When beauty giant Coty (COTY) made an unsolicited $10.7 billion for Avon Products (AVP) in April 2012, the direct seller’s board was adamant shareholders would be better off letting incoming CEO Sheri McCoy fix a very damaged company. It proved to be one of the biggest blunders in M&A history.
Fast forward five years, Avon’s stock market value is down to $1.3 billion and McCoy is on her way out in March, having failed to improve the company by almost any measure. The number of sales representatives, iconically known as ‘Avon Ladies’, has shrunk in all but one of the years of her rein and the declines have continued into 2015. Avon has racked up about $1.8 billion in losses and last year sold off its North American business to private equity firm Cerberus, a huge blow for a company founded in 1886 in New York when a door-to-door bookseller found that the perfumes he mixed himself were popular with his customers.
Ultimately, McCoy was trying to fix an unimaginable mess at a company with operations all over the world, and proved slow to react to market changes such as the impact of e-commerce and changing demographics. The company seemed to be in perpetual turnaround-restructuring mode from which investors had clearly tired since McCoy’s predecessor, Andrea Jung, had herself undertaken a number of reorganizations of the once-iconic company with little to show for it.
McCoy, a 30-year veteran of Johnson & Johnson (JNJ) before Avon, enjoyed a few successes early on, including exiting a few markets. But ultimately the company faced unhappy shareholders, activist investors Barington Capital Group LP and partner NuOrion Partners AG, who were unrelenting for three years in criticizing Avon’s umpteenth turnaround plan. And who can blame them: with sales and the number of representatives falling, it’s clear McCoy’s efforts have never managed to stem decline let alone set Avon up for a future.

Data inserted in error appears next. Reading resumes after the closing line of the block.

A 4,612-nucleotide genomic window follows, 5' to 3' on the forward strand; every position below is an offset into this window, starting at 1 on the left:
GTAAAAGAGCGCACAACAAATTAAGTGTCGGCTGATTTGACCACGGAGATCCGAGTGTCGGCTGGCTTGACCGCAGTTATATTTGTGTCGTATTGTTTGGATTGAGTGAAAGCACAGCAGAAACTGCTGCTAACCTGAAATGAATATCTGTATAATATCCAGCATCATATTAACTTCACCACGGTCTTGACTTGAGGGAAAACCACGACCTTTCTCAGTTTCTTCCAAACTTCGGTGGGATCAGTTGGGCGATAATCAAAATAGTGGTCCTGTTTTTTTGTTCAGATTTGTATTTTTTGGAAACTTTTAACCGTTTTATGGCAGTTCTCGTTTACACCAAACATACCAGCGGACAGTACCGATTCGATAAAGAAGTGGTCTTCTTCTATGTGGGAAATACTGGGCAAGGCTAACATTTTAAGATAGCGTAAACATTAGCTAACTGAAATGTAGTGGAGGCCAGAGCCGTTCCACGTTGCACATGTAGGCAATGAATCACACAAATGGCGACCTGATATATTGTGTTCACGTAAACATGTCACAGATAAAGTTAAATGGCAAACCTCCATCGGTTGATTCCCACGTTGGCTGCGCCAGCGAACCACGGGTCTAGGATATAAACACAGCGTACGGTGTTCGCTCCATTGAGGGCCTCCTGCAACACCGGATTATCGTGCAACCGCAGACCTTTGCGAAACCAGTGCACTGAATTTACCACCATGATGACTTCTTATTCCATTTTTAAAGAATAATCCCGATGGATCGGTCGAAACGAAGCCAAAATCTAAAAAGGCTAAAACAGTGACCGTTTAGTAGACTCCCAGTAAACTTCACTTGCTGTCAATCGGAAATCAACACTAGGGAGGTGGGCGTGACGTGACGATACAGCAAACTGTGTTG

To be fair, many of Avon’s problems can be traced back to Jung’s mistakes: there was a federal bribery probe that cost Avon $500 million and distracted management for years, stemming from overseas expansion efforts and deprived Avon of any viable China business. On Jung’s watch, North America was bleeding sales and lost half of its sales reps between 2007 and 2012. And Avon had confused customers and reps by going into all sorts of categories it wasn’t known for. Still, it seems the only thing McCoy has had to offer has been cost-cutting initiatives.
Let’s take a closer at a few of Avon’s major mistakes on McCoy’s watch:
1. Ranks of Avon Ladies have gotten thinner
Avon had already been grappling with a shrinking salesforce for years, a devastating trend for a direct-selling company. The maker of Skin So Soft had a complicated commission structure that made it harder to earn as much at a given sales level compared to other direct-selling company. McCoy addressed that, but the Avon Ladies have kept leaving. It’s particularly tough in markets like Brazil where reps often sell for Avon’s local rivals too.
2. Slow on tech
Avon only got around to launching a serious e-commerce site in 2014, unveiling a solid functional web with videos and easier tools for tracking sales. But the effort was underwhelming compared to state-of-the-art site by much hotter brands like Sephora. What’s more, emerging beauty behemoths like Ulta Beauty (ULTA) also have top caliber sights along with loyalty. And there were digital-first upstarts like Birchbox that drew the younger customers Avon has failed to win. In 2013, Avon pulled the plug on a $125 million software upgrade that had created chaos for sales reps and the company always seemed to be struggling to fix its basic systems.
3. Slow to realize the U.S. was a lost cause
For years, Wall Street had been pushing McCoy to at least consider exiting the U.S. or consider lining up a retail partner in recognition of how direct selling of beauty products in the U.S. was dwindling and franky, a passé business model, and focus on markets with a future, namely Brazil and Mexico. But she kept saying the U.S. market was fixable and too important to the soul of the country. But Avon threw good money after bad trying to salvage its home market, all for naught.
4. Late to the Hispanic market
Though Hispanics have long made up a sizable part of the U.S. population and are proportionally big spenders on beauty, Avon was late to discover that segment. It was only in 2014 that Avon created marketing materials made specifically for its Hispanic reps, who sold far more products than non-Hispanics on a per capita basis.